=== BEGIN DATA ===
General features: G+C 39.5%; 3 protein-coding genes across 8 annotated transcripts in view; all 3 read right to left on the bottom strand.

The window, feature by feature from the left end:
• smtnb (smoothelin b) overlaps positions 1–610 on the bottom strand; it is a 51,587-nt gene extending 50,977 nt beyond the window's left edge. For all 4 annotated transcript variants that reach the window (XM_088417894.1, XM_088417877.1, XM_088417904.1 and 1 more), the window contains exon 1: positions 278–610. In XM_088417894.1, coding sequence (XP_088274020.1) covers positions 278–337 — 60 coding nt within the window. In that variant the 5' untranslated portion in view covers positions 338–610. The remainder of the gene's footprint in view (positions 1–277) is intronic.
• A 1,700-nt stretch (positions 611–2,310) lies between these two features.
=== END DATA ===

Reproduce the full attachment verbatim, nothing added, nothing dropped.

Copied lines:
General features: G+C 39.5%; 3 protein-coding genes across 8 annotated transcripts in view; all 3 read right to left on the bottom strand.

The window, feature by feature from the left end:
• smtnb (smoothelin b) overlaps positions 1–610 on the bottom strand; it is a 51,587-nt gene extending 50,977 nt beyond the window's left edge. For all 4 annotated transcript variants that reach the window (XM_088417894.1, XM_088417877.1, XM_088417904.1 and 1 more), the window contains exon 1: positions 278–610. In XM_088417894.1, coding sequence (XP_088274020.1) covers positions 278–337 — 60 coding nt within the window. In that variant the 5' untranslated portion in view covers positions 338–610. The remainder of the gene's footprint in view (positions 1–277) is intronic.
• A 1,700-nt stretch (positions 611–2,310) lies between these two features.